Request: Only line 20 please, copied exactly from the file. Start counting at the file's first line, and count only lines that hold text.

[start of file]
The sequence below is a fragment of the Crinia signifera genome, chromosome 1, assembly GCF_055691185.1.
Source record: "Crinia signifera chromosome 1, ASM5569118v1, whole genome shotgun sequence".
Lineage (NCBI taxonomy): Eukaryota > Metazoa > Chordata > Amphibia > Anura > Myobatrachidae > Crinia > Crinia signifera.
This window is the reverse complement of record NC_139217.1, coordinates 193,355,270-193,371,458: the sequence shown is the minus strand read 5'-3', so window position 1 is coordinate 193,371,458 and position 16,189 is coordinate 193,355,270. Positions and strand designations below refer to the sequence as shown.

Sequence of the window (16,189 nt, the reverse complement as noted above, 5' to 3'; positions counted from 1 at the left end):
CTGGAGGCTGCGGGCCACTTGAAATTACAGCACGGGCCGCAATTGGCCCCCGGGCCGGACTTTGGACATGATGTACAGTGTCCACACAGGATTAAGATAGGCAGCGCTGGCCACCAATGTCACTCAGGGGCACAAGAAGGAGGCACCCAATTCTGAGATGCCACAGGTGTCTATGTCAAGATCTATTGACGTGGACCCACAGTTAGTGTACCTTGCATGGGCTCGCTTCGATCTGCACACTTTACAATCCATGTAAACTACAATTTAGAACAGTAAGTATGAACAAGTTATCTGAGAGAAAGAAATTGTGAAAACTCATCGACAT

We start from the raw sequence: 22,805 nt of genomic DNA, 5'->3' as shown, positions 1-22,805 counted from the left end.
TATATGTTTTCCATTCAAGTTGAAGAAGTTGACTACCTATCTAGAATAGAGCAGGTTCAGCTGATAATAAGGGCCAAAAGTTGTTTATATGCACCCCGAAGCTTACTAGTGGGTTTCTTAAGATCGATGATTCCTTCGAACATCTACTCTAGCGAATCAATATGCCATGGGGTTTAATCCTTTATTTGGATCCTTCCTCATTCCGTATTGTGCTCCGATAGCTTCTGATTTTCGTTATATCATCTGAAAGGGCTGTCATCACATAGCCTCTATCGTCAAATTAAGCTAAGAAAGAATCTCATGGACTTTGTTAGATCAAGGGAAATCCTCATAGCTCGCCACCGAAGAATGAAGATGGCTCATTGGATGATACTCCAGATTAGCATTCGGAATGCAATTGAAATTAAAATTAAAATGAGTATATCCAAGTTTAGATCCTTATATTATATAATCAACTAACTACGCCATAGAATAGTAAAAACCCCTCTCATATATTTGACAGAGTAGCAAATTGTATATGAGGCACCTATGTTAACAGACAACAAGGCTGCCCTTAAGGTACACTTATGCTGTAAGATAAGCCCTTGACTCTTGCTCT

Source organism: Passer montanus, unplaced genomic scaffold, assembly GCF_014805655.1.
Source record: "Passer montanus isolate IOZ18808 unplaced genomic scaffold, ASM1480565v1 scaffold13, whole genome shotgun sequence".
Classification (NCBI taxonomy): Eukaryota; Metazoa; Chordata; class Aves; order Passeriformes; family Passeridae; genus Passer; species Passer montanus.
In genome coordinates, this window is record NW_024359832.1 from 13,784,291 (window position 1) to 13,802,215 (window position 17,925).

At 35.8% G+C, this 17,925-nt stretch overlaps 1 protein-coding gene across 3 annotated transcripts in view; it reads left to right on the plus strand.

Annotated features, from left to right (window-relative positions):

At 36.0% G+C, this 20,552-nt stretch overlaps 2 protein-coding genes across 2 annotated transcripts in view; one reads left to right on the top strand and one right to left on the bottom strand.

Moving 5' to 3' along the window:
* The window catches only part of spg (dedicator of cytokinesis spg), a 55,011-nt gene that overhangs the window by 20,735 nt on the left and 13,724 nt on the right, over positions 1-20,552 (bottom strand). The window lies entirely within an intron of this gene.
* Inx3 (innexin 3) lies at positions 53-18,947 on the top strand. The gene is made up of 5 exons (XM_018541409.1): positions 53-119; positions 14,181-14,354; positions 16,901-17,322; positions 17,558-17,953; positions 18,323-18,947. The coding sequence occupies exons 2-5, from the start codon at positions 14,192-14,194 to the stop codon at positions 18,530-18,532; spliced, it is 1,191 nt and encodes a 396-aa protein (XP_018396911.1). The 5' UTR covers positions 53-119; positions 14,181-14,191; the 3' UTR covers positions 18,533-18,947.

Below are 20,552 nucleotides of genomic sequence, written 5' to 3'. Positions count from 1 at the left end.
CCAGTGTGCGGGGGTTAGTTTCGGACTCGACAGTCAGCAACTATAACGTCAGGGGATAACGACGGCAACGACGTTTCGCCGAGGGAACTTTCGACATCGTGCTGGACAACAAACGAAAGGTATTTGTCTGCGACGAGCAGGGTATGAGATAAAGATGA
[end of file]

CCAGTGTGCGGGGGTTAGTTTCGGACTCGACAGTCAGCAACTATAACGTCAGGGGATAACGACGGCAACGACGTTTCGCCGAGGGAACTTTCGACATCGTGCTGGACAACAAACGAAAGGTATTTGTCTGCGACGAGCAGGGTATGAGATAAAGATGA